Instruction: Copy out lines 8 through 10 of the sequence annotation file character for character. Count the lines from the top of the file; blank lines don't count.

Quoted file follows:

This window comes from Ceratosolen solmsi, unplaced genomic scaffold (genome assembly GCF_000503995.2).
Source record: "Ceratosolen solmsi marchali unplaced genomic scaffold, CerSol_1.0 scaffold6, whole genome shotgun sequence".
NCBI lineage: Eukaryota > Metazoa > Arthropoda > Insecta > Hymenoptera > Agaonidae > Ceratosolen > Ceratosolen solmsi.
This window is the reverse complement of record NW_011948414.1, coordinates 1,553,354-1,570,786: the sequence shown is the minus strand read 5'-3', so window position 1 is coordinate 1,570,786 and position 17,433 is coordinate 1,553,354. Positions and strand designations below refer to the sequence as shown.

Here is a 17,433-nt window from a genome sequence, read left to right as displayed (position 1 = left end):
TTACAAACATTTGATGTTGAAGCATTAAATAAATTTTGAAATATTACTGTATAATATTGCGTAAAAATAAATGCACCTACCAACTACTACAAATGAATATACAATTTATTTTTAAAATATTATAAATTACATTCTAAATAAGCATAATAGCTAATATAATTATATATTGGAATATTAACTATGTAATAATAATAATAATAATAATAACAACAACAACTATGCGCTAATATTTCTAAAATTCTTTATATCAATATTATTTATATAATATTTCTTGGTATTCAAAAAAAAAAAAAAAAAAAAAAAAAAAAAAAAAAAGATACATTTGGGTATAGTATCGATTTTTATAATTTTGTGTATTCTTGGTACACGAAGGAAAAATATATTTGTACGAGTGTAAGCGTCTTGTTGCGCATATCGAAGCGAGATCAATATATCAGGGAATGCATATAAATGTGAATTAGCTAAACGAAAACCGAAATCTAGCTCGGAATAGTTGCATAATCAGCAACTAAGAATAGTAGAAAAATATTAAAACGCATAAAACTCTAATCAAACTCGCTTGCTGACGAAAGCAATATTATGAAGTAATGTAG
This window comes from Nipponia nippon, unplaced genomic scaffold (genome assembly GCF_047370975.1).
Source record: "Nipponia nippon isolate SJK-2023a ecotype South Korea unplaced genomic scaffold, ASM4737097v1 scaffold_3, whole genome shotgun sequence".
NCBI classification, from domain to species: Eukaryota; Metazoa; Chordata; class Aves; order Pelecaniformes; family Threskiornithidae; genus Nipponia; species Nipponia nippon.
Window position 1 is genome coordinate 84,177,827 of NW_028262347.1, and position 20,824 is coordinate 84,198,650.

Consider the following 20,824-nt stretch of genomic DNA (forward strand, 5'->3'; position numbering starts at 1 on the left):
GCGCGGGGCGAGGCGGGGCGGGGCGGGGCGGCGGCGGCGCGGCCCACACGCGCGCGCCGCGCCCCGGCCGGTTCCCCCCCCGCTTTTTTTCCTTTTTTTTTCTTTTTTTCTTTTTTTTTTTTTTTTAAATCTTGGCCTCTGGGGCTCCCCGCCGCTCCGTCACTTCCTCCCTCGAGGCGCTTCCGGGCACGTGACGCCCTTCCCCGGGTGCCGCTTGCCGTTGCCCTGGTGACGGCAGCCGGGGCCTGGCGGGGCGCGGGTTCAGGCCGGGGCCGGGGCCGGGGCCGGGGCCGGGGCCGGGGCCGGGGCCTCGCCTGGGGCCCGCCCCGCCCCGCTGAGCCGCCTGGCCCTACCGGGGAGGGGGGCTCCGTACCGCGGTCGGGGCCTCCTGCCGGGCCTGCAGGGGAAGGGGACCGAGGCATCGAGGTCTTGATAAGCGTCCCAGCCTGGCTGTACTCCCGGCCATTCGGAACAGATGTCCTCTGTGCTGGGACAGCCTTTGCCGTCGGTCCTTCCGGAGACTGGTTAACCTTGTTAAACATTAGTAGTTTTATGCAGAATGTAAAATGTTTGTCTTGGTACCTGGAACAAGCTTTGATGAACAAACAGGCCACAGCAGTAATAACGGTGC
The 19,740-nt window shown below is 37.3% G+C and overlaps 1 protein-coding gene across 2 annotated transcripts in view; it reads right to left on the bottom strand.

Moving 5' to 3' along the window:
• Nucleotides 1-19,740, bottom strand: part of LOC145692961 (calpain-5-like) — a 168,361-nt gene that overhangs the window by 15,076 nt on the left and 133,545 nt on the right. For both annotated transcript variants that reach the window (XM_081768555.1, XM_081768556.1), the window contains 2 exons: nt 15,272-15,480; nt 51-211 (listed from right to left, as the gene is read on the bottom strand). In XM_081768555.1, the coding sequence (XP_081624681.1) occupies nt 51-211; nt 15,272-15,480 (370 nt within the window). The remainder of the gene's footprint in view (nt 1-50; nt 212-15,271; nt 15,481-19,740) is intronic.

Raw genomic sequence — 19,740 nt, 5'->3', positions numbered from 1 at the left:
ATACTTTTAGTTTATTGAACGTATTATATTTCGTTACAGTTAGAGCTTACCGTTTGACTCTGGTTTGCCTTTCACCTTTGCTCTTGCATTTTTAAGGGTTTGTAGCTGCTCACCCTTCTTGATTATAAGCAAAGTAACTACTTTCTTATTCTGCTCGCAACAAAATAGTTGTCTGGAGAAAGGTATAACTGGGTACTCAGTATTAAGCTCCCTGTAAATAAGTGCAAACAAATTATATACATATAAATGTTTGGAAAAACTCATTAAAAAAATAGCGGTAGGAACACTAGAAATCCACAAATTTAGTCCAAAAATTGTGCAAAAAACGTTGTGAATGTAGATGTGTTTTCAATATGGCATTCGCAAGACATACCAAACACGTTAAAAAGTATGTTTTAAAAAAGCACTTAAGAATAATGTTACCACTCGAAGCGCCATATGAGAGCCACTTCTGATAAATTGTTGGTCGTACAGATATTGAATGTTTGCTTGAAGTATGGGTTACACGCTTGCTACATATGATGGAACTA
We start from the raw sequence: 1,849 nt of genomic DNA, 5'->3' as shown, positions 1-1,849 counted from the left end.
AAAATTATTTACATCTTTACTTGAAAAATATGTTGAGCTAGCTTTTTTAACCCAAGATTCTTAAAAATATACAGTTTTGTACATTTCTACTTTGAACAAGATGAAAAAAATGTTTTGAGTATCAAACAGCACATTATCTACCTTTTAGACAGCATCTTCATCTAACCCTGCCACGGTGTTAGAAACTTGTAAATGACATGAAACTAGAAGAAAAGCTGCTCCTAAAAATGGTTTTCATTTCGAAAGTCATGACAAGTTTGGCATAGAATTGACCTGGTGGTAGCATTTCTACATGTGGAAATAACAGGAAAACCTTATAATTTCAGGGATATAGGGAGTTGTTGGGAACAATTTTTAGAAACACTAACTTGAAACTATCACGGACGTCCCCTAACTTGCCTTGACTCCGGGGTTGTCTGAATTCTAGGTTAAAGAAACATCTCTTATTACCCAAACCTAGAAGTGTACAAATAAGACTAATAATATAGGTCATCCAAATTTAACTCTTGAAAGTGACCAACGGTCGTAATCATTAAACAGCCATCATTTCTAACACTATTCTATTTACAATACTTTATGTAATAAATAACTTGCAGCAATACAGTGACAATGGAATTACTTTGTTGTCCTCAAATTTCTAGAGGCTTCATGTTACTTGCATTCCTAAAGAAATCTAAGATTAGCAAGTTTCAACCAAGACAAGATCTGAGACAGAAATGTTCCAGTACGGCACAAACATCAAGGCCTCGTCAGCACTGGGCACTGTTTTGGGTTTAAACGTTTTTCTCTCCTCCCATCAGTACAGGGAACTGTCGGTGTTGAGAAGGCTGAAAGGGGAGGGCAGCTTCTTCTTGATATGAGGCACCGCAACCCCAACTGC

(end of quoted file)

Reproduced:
Source record: "Nipponia nippon isolate SJK-2023a ecotype South Korea unplaced genomic scaffold, ASM4737097v1 scaffold_3, whole genome shotgun sequence".
NCBI classification, from domain to species: Eukaryota; Metazoa; Chordata; class Aves; order Pelecaniformes; family Threskiornithidae; genus Nipponia; species Nipponia nippon.
Window position 1 is genome coordinate 84,177,827 of NW_028262347.1, and position 20,824 is coordinate 84,198,650.